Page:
Browse Prior Art Database

Floating Seal

IP.com Disclosure Number: IPCOM000037499D
Original Publication Date: 1989-Feb-01
Included in the Prior Art Database: 2005-Jan-29
Document File: 1 page(s) / 11K

Publishing Venue

IBM

Related People

Colby, RS: AUTHOR

Abstract

Particulate seals that must operate at very small clearances from a moving surface present several design difficulties. The operating clearance must be smaller than the smallest particle that must be restrained. This dimension may be less than the size of the surface irregularities or the "runout" of the moving surface. Therefore, the seal needs to be flexible, have low inertia and possess control means to restore the operating clearance after the disturbance passes.

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Floating Seal

Particulate seals that must operate at very small clearances from a moving surface present several design difficulties. The operating clearance must be smaller than the smallest particle that must be restrained. This dimension may be less than the size of the surface irregularities or the "runout" of the moving surface. Therefore, the seal needs to be flexible, have low inertia and possess control means to restore the operating clearance after the disturbance passes.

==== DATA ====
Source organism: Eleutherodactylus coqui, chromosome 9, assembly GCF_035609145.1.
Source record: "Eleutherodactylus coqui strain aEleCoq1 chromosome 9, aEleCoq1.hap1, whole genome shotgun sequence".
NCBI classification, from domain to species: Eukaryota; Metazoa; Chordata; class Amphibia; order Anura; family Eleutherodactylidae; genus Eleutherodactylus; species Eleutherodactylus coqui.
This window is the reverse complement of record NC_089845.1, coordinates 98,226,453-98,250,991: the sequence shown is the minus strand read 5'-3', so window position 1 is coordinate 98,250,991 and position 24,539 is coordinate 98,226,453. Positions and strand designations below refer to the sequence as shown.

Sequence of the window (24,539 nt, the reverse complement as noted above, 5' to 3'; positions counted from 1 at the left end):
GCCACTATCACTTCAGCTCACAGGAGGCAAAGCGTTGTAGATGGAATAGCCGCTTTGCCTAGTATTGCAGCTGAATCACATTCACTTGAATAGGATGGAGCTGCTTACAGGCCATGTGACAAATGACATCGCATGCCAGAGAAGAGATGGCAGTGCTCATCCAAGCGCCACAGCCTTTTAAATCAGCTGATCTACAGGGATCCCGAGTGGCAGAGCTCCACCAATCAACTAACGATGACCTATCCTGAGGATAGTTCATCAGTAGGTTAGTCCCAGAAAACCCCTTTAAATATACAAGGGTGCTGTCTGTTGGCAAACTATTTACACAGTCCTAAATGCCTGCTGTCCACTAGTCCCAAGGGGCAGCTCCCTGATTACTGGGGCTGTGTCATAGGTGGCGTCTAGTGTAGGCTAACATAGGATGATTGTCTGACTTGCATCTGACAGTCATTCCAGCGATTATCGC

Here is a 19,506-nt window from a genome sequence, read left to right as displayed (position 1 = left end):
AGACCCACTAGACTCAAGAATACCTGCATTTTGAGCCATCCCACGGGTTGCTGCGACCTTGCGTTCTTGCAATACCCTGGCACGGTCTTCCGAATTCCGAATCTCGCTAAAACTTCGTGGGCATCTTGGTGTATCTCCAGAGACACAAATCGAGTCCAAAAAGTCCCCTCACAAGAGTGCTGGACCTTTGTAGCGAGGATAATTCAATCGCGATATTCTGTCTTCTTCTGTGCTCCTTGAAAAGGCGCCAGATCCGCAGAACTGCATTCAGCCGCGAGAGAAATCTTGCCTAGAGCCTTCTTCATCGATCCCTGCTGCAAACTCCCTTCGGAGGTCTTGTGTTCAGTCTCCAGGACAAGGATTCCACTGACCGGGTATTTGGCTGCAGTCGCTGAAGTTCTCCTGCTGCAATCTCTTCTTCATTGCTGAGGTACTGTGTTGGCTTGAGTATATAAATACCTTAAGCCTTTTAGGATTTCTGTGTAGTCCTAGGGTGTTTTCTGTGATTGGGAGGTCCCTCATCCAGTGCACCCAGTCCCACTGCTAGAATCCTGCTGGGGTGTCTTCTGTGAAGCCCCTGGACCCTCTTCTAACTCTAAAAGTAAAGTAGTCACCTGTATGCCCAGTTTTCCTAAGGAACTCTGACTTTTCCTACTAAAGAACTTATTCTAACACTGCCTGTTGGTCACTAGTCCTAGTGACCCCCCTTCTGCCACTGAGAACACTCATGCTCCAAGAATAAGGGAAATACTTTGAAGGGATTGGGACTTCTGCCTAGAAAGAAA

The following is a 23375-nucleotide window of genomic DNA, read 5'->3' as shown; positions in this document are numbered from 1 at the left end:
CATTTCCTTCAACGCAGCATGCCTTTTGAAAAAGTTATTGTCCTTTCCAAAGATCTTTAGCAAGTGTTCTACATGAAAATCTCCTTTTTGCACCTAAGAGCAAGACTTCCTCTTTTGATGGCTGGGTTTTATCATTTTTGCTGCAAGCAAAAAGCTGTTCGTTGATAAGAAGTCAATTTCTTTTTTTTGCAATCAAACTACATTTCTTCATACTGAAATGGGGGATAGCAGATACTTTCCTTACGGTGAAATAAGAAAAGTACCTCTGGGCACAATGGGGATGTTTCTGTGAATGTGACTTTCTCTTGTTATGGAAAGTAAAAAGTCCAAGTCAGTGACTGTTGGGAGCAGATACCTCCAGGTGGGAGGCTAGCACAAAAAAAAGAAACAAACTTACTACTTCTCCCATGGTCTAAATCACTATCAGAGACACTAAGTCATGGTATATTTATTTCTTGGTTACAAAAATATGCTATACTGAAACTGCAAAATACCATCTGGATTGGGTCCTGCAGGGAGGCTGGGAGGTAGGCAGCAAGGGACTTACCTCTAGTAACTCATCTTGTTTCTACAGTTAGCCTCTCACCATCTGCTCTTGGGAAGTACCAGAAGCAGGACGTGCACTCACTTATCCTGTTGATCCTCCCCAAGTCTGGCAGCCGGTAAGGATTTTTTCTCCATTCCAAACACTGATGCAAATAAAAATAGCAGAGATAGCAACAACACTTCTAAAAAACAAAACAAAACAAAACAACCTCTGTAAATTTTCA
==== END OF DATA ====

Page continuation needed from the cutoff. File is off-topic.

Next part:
The design problem described above is often met in magnetic brush developers in electrophotographic printers and copiers. There "carrier beads" and toner particles must be retained within the developer while a moving photoconductor surface passes through it.

The seal design shown in the attached figure is a plastic or metal sheet, supported above the moving surface by low pressure air. The stiffness or spring loading of the sheet is balanced against the air pressure to set the desired operating clearance. The low inertia of the sheet enables it to follow irregularity or runout of the moving surface. Vacuum or other collection means can be provided for removal of particles as the seal intercepts them.

Disclosed anonymously.

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